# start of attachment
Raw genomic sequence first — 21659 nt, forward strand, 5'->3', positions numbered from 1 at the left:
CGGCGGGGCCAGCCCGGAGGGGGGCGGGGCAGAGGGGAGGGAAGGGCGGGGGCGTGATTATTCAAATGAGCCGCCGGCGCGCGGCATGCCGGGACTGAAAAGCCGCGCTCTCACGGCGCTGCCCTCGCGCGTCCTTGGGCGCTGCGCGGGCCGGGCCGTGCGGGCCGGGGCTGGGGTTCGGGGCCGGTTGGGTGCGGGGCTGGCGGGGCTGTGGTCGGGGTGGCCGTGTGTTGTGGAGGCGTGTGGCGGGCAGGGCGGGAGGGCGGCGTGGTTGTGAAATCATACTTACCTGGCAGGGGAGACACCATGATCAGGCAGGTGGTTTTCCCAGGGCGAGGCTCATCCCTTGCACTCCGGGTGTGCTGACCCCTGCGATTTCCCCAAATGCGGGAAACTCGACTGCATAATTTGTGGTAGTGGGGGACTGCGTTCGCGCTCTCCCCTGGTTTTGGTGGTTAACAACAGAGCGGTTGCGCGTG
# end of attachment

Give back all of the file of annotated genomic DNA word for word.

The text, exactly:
Raw genomic sequence first — 21659 nt, forward strand, 5'->3', positions numbered from 1 at the left:
CGGCGGGGCCAGCCCGGAGGGGGGCGGGGCAGAGGGGAGGGAAGGGCGGGGGCGTGATTATTCAAATGAGCCGCCGGCGCGCGGCATGCCGGGACTGAAAAGCCGCGCTCTCACGGCGCTGCCCTCGCGCGTCCTTGGGCGCTGCGCGGGCCGGGCCGTGCGGGCCGGGGCTGGGGTTCGGGGCCGGTTGGGTGCGGGGCTGGCGGGGCTGTGGTCGGGGTGGCCGTGTGTTGTGGAGGCGTGTGGCGGGCAGGGCGGGAGGGCGGCGTGGTTGTGAAATCATACTTACCTGGCAGGGGAGACACCATGATCAGGCAGGTGGTTTTCCCAGGGCGAGGCTCATCCCTTGCACTCCGGGTGTGCTGACCCCTGCGATTTCCCCAAATGCGGGAAACTCGACTGCATAATTTGTGGTAGTGGGGGACTGCGTTCGCGCTCTCCCCTGGTTTTGGTGGTTAACAACAGAGCGGTTGCGCGTG